The EU has teamed up with companies to help keep Europe’s position in sectors such as construction, robotics, photonics, high-performance computing and telecoms, create jobs, and tackle some of society’s big challenges.
The European Commission, the EU’s executive arm, said it will make just over EUR 6 billion available for eight contractual public-private partnerships (PPPs), launched in Brussels on 17 December 2013, and industry will add more.
‘Europe needs industry to innovate to create income and jobs,’ said Máire Geoghegan-Quinn, European Commissioner for Research, Innovation and Science. ‘New technologies and products, such as green cars, energy-efficient buildings and cleaner manufacturing processes, are essential to address societal challenges such as climate change, energy, and resource efficiency.’
Four of the eight PPPs – Factories of the Future, Energy-Efficient Buildings, European Green Vehicles Initiative and Future Internet – were started and proved successful under FP7, the EU’s 2007 to 2013 funding programme.
The idea has now been extended under Horizon 2020, the EU’s funding programme that runs from 2014 until 2020, to include four more – Sustainable Process Industry, High Performance Computing, Robotics, and Photonics – and the existing Future Internet PPP has been extended with a new focus on 5G through the 5G PPP.
‘New technologies and products, such as green cars, energy efficient buildings and cleaner manufacturing processes, are essential to address societal challenges such as climate change, energy and resource efficiency.’
Máire Geoghegan-Quinn, European Commissioner for Research, Innovation and Science
The sectors covered by the contractual PPPs represent a significant part of the European economy, and that means the research they fund will help push forward sectors that have a strategic importance for Europe.
‘I am sure that with these initiatives we are going to promote this sector within Europe and it is good news,' said Emmanuel Forest, from Bouygues, representing the energy-efficient buildings PPP. ‘We would like to turn the construction sector into a knowledge-based, sustainable business.’
The European manufacturing industry accounted for more than one in five European jobs, while the telecommunications sector employs 1.2 million people.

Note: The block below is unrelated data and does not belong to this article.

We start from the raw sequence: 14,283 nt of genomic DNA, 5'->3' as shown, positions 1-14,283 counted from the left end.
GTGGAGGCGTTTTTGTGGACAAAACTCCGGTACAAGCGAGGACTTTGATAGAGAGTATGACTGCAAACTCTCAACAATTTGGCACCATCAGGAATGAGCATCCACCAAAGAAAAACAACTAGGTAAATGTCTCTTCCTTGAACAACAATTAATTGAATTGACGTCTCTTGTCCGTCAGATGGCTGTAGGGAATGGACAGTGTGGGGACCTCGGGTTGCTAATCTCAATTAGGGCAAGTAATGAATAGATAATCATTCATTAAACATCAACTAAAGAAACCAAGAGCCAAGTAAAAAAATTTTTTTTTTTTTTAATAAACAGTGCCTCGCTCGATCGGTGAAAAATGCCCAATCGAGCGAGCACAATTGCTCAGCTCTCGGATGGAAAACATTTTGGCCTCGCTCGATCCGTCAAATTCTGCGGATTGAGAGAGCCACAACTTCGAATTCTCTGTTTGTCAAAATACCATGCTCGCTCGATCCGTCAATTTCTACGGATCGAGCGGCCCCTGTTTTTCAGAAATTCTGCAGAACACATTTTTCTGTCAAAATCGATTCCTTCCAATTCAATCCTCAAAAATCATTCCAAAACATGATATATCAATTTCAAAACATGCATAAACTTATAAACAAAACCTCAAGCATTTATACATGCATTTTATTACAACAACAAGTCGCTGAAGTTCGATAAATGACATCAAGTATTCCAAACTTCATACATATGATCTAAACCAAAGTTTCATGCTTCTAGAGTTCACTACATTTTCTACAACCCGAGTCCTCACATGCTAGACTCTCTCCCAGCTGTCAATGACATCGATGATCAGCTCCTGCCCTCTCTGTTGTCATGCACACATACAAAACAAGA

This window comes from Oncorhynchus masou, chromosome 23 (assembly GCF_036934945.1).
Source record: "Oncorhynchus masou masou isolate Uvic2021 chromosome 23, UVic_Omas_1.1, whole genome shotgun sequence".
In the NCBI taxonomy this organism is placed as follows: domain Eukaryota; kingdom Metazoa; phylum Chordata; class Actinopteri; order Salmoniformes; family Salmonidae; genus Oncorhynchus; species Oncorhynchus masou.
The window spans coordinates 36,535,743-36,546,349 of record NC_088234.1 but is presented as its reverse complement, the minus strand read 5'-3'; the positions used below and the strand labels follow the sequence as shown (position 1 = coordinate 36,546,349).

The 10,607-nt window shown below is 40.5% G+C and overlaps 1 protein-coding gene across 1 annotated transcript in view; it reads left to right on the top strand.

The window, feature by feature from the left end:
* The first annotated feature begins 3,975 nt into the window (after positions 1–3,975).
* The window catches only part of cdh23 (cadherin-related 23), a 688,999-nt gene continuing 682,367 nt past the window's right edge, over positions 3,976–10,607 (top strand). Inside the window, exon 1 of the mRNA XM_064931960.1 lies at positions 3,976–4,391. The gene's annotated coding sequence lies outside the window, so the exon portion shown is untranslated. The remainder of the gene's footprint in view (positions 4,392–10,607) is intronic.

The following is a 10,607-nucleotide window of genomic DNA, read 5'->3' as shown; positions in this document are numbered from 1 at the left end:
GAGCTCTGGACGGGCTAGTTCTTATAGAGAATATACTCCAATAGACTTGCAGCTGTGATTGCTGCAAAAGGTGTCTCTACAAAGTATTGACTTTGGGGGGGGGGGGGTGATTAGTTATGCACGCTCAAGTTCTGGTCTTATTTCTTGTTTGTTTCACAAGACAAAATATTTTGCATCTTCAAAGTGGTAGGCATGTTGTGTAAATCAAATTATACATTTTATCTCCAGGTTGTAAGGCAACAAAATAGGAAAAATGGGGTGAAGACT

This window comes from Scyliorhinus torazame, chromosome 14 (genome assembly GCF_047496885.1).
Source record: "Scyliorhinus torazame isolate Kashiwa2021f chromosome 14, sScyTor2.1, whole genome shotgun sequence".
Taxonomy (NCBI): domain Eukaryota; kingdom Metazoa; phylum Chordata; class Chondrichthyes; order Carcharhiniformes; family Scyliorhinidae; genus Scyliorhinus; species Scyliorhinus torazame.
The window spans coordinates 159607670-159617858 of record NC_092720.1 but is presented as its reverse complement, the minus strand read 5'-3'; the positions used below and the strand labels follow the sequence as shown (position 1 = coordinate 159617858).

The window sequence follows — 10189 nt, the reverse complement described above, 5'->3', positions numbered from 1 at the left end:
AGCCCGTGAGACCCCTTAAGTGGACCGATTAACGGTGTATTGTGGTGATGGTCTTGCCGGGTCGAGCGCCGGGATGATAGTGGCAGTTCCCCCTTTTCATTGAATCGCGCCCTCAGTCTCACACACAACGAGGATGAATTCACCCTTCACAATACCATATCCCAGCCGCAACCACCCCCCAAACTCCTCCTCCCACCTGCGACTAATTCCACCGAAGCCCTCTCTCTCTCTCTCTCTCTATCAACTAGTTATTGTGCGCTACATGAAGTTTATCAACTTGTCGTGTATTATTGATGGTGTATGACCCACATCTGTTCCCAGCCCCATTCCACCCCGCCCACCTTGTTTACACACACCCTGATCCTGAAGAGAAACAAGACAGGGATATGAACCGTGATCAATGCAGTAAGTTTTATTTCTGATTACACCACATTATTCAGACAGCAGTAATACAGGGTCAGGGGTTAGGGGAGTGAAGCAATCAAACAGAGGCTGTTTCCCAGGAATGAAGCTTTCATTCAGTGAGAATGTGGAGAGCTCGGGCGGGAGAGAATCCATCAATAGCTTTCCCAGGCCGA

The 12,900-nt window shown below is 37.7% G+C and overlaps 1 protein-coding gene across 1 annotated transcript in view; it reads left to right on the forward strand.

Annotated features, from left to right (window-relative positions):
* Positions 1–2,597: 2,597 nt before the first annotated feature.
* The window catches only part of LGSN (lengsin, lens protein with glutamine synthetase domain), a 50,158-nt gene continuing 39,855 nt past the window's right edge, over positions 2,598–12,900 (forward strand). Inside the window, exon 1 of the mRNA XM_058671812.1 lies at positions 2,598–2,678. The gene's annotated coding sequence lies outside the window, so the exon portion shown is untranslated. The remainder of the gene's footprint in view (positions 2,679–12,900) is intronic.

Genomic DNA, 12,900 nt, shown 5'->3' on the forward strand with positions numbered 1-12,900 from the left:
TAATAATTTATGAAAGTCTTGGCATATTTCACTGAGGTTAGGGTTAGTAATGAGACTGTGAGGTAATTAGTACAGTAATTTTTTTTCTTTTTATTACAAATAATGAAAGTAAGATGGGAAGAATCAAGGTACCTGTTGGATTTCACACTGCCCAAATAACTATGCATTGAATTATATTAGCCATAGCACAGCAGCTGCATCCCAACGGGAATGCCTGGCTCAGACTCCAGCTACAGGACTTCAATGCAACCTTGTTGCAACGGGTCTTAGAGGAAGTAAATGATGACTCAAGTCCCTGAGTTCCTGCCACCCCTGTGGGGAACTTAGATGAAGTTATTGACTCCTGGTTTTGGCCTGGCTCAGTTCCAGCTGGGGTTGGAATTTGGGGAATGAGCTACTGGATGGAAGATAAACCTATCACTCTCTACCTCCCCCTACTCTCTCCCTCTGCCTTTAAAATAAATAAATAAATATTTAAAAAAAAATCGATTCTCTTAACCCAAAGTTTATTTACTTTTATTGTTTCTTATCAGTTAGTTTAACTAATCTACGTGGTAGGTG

‘Armed with these PPPs and a comprehensive industrial strategy for each sector, we can ensure vigorous European leadership that creates a better future for all,’ said Vice-President Neelie Kroes, Commissioner responsible for the Digital Agenda.
The PPPs can generate new ideas by giving specific industries such as chemicals and metals companies the chance to address together problems such as increasing the efficiency of their operations. That could result in solutions such as using the waste product from one industry as the raw material for another.
‘We have one project where we are looking at building carbon dioxide into a plastics molecule and we’re working with other industries here to put the synergies together,’ said the president of the sustainable process industry PPP, Dr Klaus Sommer, from Bayer.
Generating investment from industry
The EU’s investment in these eight PPPs should generate further financing from industry. The European Commission expects that for each euro of public money, industry will contribute between EUR 3 and EUR 10. Researchers will access the new funding by responding to calls for proposals under Horizon 2020, the EU’s nearly EUR 80 billion research funding programme.
The contractual PPPs focus on financing research that has practical applications in industry, giving businesses access to new products and new ideas.
‘There’s been a big change in the rules where, instead of financing (early stage) R&D, we are actually investing in things which are much further advanced in their state of technological readiness,’ said Georgio Anania, from the photonics PPP, who is also chief executive of LED firm Aledia.
‘We finance things all the way through to industrialisable prototypes, and things that have real economic value that industry can take up.’
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